During the First Jewish-Roman War (66-73), he ran into conflict with Josephus, the leading Jewish general in Gallilee. When the Romans had reconquered Galilee, Justus sought sanctuary with the Tetrach Agrippa. Vespasian, who led the Roman troops, demanded that Justus be put to death, but Agrippa spared him and merely imprisoned him. The tetrarch even appointed Justus as his secretary, but later dismissed him as unreliable.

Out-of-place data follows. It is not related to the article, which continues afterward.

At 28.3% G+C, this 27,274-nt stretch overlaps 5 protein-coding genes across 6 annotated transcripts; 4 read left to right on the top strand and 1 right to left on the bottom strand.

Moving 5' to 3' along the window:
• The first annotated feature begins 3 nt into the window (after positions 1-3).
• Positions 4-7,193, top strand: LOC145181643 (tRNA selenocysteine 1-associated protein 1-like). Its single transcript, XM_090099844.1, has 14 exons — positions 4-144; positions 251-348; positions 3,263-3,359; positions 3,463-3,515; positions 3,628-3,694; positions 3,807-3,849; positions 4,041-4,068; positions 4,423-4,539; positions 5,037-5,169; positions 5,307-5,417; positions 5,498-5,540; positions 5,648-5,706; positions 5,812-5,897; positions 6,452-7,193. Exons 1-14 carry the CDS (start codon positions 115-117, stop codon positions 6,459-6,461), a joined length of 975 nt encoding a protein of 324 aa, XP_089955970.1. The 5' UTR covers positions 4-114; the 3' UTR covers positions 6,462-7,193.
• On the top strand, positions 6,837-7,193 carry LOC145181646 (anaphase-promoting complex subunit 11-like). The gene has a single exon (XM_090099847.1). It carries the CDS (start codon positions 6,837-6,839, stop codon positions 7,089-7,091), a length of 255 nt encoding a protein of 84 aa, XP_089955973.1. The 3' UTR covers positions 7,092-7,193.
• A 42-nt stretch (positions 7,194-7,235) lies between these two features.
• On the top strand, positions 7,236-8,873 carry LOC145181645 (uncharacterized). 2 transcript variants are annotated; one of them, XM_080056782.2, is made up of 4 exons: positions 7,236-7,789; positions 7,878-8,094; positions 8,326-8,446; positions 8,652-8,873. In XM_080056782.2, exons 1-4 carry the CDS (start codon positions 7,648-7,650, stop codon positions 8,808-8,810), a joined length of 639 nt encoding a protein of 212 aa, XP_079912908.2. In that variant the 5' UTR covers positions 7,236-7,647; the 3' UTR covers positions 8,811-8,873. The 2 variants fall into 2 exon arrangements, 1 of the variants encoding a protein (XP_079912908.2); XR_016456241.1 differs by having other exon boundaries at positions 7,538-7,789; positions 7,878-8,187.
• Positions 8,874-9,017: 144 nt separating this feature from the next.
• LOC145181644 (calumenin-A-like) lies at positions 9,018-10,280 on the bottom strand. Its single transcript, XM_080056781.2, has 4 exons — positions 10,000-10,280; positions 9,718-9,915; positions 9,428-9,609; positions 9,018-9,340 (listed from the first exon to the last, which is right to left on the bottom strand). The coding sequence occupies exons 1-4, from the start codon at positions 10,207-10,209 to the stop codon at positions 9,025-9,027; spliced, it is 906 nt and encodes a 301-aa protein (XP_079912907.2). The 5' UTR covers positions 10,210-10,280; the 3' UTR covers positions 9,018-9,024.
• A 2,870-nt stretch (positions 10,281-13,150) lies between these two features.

Justus wrote a history of the war in which he blamed Josephus for the troubles of Galilee. He also portrayed his former master Agrippa in an unfavourable light, but did not publish the work until after Agrippa's death. Justus also wrote a chronicle of the Jewish people from Moses to Agrippa II. Both his works only survive in fragments.
Flavius Josephus, Justus' rival, criticized the Tiberian's account of the war and defended his own conduct in the Autobiography, from whose polemical passages we derive most of what we know about Justus' life.